While all vaccines are known to have various side-effects (most mild and short-lived), the newness of the COVID-19 vaccines and the lack of long-term safety data make it imperative that doctors and other medical professionals overseeing the vaccination of patients are hyper-vigilant in monitoring and reporting adverse events following immunisation (AEFI). Doing so will help to retain public trust in vaccines and public health initiatives, and ensure that those who are negatively impacted by vaccines get the recognition, research and help that they deserve.
Read the OzSAGE position statement on the importance of COVID-19 vaccination & development of better systems for management of uncommon subsequent adverse events.
A number of patients with serious adverse vaccine experiences have reported to us that their medical teams have not submitted reports to state or federal authorities. Common, and inappropriate, reasons include:
- The medical professional does not believe that the symptoms are connected with the vaccine.
- The medical professional does not have the time to submit a report.
None of these reasons is an acceptable excuse for not submitting an AEFI report, and we remind medical staff that state legislation requires that all AEFI be reported.
How to report AEFI
Medical practitioners can report AEFI through the TGA website — www.tga.gov.au/report-adverse-event-or-problem-health-professionals. This is generally the quickest method of reporting, and ensures that the information that you submit will be precisely what appears in the TGA databases.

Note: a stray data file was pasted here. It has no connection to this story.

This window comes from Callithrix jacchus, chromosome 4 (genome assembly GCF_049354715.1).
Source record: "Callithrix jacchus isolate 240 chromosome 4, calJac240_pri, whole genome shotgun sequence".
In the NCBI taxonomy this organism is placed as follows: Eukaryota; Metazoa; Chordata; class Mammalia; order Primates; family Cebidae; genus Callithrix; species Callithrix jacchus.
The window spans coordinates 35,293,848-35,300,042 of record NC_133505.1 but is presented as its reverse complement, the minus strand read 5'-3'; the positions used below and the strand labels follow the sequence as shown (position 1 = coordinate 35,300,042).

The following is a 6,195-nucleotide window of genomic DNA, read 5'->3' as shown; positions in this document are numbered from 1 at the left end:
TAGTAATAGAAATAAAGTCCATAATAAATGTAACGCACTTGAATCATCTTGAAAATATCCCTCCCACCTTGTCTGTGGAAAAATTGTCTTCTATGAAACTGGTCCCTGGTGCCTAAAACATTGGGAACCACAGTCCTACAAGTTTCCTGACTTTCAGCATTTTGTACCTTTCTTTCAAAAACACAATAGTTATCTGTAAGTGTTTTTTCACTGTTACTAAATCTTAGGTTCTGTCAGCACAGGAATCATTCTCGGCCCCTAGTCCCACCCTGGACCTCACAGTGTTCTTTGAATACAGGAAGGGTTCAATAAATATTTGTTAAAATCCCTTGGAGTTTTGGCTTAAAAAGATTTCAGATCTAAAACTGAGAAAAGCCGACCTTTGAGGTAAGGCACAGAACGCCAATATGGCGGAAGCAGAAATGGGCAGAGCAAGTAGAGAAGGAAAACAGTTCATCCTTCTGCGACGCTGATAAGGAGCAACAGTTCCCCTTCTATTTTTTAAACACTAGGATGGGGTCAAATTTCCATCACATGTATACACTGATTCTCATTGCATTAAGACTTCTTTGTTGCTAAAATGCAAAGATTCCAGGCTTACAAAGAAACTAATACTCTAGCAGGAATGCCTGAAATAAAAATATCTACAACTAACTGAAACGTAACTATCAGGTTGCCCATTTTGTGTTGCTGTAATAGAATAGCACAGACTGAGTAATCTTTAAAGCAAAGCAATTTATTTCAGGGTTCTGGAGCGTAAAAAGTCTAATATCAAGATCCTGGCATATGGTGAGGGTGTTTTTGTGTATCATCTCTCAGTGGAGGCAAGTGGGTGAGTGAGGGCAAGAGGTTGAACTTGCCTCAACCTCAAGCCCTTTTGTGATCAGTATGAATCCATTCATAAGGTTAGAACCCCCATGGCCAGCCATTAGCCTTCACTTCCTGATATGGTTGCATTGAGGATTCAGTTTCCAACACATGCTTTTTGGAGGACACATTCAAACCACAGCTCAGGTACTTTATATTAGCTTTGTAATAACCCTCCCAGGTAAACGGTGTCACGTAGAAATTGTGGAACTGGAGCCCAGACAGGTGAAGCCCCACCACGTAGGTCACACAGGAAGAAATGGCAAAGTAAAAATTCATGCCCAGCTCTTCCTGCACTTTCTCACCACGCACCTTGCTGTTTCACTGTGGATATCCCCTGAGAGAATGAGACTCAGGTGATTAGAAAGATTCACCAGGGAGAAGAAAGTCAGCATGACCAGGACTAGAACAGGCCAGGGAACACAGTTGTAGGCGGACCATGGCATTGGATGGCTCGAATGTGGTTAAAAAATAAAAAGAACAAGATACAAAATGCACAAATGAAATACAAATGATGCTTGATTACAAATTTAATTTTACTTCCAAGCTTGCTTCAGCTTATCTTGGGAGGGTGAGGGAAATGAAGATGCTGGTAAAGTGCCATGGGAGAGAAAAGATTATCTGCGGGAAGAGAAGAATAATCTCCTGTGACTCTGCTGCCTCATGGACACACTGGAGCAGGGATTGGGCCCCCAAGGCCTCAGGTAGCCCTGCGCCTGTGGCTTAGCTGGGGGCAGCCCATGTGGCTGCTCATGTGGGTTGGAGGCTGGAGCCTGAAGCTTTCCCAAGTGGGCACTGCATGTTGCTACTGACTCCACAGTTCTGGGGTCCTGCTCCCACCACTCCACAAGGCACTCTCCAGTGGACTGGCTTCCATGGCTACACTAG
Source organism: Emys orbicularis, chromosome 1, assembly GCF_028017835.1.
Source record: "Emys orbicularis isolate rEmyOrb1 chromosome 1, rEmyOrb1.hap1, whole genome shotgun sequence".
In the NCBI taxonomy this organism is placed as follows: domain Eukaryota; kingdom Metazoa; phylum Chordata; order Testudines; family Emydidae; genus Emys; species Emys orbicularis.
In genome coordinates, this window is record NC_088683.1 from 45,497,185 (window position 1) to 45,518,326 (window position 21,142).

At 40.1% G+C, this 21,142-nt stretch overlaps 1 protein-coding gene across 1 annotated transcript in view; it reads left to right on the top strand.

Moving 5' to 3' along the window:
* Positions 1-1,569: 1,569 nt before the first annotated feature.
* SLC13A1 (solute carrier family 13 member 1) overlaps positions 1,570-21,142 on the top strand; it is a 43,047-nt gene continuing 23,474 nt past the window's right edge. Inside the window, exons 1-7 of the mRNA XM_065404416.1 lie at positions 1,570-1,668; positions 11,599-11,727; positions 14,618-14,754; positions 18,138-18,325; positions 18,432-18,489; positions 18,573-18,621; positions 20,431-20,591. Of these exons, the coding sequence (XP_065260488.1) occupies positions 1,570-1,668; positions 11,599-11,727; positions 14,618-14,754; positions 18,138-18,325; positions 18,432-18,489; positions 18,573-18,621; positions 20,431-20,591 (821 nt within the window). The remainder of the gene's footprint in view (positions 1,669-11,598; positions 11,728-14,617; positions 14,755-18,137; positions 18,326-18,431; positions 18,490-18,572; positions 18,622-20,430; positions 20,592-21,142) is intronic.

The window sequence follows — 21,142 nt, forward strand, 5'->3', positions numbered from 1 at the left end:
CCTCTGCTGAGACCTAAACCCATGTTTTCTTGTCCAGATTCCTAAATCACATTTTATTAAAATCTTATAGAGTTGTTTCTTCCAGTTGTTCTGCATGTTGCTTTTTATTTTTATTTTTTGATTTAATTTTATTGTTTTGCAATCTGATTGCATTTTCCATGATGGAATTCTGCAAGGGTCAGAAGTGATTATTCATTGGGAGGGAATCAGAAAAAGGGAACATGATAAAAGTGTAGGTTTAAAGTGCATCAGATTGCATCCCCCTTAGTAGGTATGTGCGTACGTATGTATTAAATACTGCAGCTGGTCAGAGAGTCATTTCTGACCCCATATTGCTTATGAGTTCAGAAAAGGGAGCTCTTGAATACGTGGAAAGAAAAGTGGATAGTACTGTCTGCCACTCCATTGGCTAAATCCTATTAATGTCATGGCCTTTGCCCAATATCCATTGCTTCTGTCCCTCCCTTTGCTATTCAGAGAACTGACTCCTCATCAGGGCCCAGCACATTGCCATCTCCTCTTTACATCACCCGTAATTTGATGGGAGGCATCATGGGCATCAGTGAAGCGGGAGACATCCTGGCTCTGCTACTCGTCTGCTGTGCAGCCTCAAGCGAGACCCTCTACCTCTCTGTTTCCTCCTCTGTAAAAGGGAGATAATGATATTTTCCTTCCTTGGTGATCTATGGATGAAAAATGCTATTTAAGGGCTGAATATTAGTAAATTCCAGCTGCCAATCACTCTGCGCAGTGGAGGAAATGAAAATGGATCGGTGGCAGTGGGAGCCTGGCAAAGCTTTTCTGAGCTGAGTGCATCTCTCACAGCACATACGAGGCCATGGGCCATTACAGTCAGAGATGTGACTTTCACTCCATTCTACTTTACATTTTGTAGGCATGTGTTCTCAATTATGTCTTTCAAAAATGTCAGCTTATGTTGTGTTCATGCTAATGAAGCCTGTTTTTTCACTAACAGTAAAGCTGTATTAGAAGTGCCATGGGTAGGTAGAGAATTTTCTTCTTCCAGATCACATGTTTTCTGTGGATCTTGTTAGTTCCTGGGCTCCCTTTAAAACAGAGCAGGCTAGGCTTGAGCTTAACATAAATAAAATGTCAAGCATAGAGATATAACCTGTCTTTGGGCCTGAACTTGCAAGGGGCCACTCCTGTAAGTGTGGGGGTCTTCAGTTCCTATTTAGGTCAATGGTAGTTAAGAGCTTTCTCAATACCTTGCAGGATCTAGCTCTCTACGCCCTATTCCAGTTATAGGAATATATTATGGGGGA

However, during the pandemic physicians were encouraged to report AEFI via their state authorities (generally via an online or downloadable form). You only need to make a report either to the TGA or to your state authority, but not both.
|via the Therapeutic Goods Administration (TGA)
|via the ACT Health Immunisation Unit
|via your local Public Health Unit
|via the NT Centre for Disease Control
|via the Communicable Diseases Unit
|via the South Australian Vaccine Safety Surveillance System
|via the Communicable Diseases Prevention Unit
|Victoria & WA
This site requires the physician to register their details first and create their own unique password to enter the site. Other health practitioners and patients can also register and report their adverse reactions using SAFEVAC. You will be prompted to provide patient & vaccine details, dates, and a description of the vaccine adverse event with respect to timeline. This method of reporting an adverse event to vaccines through SAFEVAC can take up to 15 minutes to complete.
If you would like to explore the public AEFI reports disclosed by the TGA, the OpenDAEN website (opendaen.info) provides an easy to use interface to do so. OpenDAEN is an independent initiative of several Australian doctors and scientists, in order to make official TGA data more accessible to the public. It is not affiliated with COVERSE.